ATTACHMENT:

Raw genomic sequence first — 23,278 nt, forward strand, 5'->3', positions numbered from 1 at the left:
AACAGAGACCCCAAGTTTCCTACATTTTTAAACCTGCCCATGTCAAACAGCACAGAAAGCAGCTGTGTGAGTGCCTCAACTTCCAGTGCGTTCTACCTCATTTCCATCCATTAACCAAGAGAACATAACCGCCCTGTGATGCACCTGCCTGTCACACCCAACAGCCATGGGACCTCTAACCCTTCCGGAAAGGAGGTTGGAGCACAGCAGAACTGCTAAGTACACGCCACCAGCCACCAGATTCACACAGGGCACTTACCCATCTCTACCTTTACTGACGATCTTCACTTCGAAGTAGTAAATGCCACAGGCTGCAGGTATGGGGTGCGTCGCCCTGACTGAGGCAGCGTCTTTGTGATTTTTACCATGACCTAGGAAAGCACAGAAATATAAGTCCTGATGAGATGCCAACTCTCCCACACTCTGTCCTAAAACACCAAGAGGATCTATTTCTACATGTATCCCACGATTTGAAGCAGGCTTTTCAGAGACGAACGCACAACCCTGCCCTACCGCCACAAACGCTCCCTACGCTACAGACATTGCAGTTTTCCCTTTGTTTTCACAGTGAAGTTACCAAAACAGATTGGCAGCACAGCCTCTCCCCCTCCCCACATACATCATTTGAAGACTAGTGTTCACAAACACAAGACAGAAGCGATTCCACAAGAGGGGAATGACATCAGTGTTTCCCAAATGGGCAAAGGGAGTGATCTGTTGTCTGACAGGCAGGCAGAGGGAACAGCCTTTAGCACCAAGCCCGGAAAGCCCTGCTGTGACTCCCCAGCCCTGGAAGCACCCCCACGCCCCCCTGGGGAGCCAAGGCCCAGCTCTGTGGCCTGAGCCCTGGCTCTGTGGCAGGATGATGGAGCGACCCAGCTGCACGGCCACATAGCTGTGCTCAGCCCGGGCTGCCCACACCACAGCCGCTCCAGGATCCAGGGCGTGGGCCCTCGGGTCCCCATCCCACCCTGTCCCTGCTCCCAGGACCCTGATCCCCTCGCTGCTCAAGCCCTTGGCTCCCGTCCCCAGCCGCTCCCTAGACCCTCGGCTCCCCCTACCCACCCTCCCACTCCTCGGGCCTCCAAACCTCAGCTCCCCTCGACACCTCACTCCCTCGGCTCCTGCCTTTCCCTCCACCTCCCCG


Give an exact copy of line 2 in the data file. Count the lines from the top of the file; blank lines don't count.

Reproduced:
AACAGAGACCCCAAGTTTCCTACATTTTTAAACCTGCCCATGTCAAACAGCACAGAAAGCAGCTGTGTGAGTGCCTCAACTTCCAGTGCGTTCTACCTCATTTCCATCCATTAACCAAGAGAACATAACCGCCCTGTGATGCACCTGCCTGTCACACCCAACAGCCATGGGACCTCTAACCCTTCCGGAAAGGAGGTTGGAGCACAGCAGAACTGCTAAGTACACGCCACCAGCCACCAGATTCACACAGGGCACTTACCCATCTCTACCTTTACTGACGATCTTCACTTCGAAGTAGTAAATGCCACAGGCTGCAGGTATGGGGTGCGTCGCCCTGACTGAGGCAGCGTCTTTGTGATTTTTACCATGACCTAGGAAAGCACAGAAATATAAGTCCTGATGAGATGCCAACTCTCCCACACTCTGTCCTAAAACACCAAGAGGATCTATTTCTACATGTATCCCACGATTTGAAGCAGGCTTTTCAGAGACGAACGCACAACCCTGCCCTACCGCCACAAACGCTCCCTACGCTACAGACATTGCAGTTTTCCCTTTGTTTTCACAGTGAAGTTACCAAAACAGATTGGCAGCACAGCCTCTCCCCCTCCCCACATACATCATTTGAAGACTAGTGTTCACAAACACAAGACAGAAGCGATTCCACAAGAGGGGAATGACATCAGTGTTTCCCAAATGGGCAAAGGGAGTGATCTGTTGTCTGACAGGCAGGCAGAGGGAACAGCCTTTAGCACCAAGCCCGGAAAGCCCTGCTGTGACTCCCCAGCCCTGGAAGCACCCCCACGCCCCCCTGGGGAGCCAAGGCCCAGCTCTGTGGCCTGAGCCCTGGCTCTGTGGCAGGATGATGGAGCGACCCAGCTGCACGGCCACATAGCTGTGCTCAGCCCGGGCTGCCCACACCACAGCCGCTCCAGGATCCAGGGCGTGGGCCCTCGGGTCCCCATCCCACCCTGTCCCTGCTCCCAGGACCCTGATCCCCTCGCTGCTCAAGCCCTTGGCTCCCGTCCCCAGCCGCTCCCTAGACCCTCGGCTCCCCCTACCCACCCTCCCACTCCTCGGGCCTCCAAACCTCAGCTCCCCTCGACACCTCACTCCCTCGGCTCCTGCCTTTCCCTCCACCTCCCCG